*Daylight GAINED Since Yesterday: 17 seconds
*When Do We See 9 Hours Of Daylight: January 9th (9 hours, 0 minutes, 29 seconds)
*Latest Sunrises Before We Start Gaining Morning Light: 7:51 AM between December 30th and January 5th
*Next Sunset At/After 5 PM: January 17th (5:00 PM)
This Day in Weather History
1999: Strong winds resulted in a one hundred thirty foot radio tower to collapse in Milaca. No wind measurements were available in the city of Milaca. However, Princeton airport (Mille Lacs county), had a gust to 45 mph at 10:35 pm CST. St. Cloud airport (Stearns County), had a gust to 44 mph at 8:52 pm CST. Mora (Kanabec county) had a gust to 55 mph at 9:35 pm CST, and a gust to 47 mph at 10:35 pm CST.
1996: A strong low pressure system which deposited heavy snow over much of Minnesota on the 23rd, pulled extremely cold Canadian air southward over Minnesota. The cold remained entrenched through the 26th. Temperatures fell to 15 to 35 degrees below zero Christmas Day morning. The Twin Cities and St. Cloud set new record low temperatures both days. In addition, the high temperature on Christmas Day in the Twin Cities was only 9 degrees below zero. Combined with the record low temperature that morning of 22 below, the mean temperature for Christmas Day was 16 degrees below zero. This Christmas Day set a new record for being the coldest day on record for the Twin Cities metro area, going back to the year 1890 when modern day records began.
1922: People are golfing on Christmas in the Twin Cities as temperatures reach the 50s.
National Weather Forecast
For your Christmas Saturday across the nation, we will be watching rain and snow chances from the western United States across the northern tier of states into the Northeast. In portions of the upper Midwest and Northeast, some icing will be possible which could make roads slicker as you travel.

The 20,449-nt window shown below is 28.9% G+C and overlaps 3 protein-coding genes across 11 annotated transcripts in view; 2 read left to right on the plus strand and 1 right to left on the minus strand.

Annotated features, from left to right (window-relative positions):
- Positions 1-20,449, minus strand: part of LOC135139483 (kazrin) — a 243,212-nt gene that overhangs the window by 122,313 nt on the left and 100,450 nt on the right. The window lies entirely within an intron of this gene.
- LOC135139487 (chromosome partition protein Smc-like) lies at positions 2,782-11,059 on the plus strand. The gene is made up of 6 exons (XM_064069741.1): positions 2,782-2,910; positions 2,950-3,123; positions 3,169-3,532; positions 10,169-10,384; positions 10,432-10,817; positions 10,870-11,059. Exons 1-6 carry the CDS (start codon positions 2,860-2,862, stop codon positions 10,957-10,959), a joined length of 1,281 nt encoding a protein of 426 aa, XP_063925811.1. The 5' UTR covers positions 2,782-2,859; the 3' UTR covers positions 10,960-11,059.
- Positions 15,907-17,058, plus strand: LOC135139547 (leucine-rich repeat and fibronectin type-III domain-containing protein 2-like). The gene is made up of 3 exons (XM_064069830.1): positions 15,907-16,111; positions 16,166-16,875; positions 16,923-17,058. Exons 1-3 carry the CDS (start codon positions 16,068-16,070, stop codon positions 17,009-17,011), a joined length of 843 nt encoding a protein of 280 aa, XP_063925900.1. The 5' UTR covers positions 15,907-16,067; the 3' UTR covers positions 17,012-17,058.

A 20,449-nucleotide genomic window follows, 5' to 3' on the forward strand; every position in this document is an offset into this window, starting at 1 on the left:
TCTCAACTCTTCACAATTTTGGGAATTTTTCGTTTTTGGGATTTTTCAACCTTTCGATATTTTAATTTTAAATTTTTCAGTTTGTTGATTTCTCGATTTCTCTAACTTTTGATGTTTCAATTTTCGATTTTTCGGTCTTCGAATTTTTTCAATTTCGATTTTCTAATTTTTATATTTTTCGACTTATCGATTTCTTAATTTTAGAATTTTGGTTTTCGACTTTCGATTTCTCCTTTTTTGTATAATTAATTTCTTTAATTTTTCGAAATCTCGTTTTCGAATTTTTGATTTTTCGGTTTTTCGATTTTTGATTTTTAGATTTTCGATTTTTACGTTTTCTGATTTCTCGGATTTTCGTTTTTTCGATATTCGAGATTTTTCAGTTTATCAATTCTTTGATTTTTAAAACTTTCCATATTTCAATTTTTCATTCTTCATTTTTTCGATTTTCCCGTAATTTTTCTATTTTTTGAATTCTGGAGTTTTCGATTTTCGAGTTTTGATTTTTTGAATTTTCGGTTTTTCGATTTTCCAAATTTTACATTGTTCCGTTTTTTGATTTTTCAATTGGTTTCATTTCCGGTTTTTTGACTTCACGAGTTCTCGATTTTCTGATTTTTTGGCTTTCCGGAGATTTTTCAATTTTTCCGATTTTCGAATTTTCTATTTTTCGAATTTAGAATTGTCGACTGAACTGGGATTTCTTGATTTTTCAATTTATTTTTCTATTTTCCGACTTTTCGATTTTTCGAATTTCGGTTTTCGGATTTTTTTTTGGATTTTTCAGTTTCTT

The heaviest rain and snow amounts will be out west through the Christmas holiday weekend, with the potential of several feet of snow at higher elevations.
Here's how to track Santa around the world, thanks to NORAD
More from CNN: "Santa Claus has packed his sleigh with toys for all the good girls and boys and he has made sure the reindeer are secured for takeoff. Now, they are traveling around the world to visit millions of households. While you are waiting to hear the jingle of bells in the air that means Santa is near, the North American Aerospace Defense Command has a tracking system to show the jolly man's progress worldwide. NORAD, which is responsible for protecting the skies over the United States and Canada, activates its Santa tracking system at 6 a.m. ET on Christmas Eve. People can follow Santa's journey around the world on NORAD's website or they can call the command center at 1-877-HI-NORAD (1-877-446-6723)."
YSE Study Finds Electric Vehicles Provide Lower Carbon Emissions Through Additional Channels
More from Yale: "With new major spending packages investing billions of dollars in electric vehicles in the U.S., some analysts have raised concerns over how green the electric vehicle industry actually is, focusing particularly on indirect emissions caused within the supply chains of the vehicle components and the fuels used to power electricity that charges the vehicles. But a recent study from the Yale School of the Environment published in Nature Communications found that the total indirect emissions from electric vehicles pale in comparison to the indirect emissions from fossil fuel-powered vehicles. This is in addition to the direct emissions from combusting fossil fuels — either at the tailpipe for conventional vehicles or at the power plant smokestack for electricity generation — showing electric vehicles have a clear advantage emissions-wise over conventional vehicles."
New DOE office to help stand up clean energy projects
More from Renewable Energy World: "Anchored by $20 billion in infrastructure funds, the U.S. Department of Energy (DOE) announced a new Office of Clean Energy Demonstrations. The office is being created to help stand up projects in clean hydrogen, carbon capture, grid-scale energy storage, and small modular reactors, among other technologies. Billions of dollars are expected to go toward demonstration projects in rural and economically hard-hit communities. The Biden Administration said has set a goal is to deliver 40% of clean energy investments to disadvantaged communities experiencing what it said are the most severe impacts of climate change. Funding comes from the $1 trillion infrastructure plan passed by both Houses of Congress and signed into law by President Biden in November. The DOE was granted a total of $62 million for clean energy demonstrations across the country."
- D.J. Kayser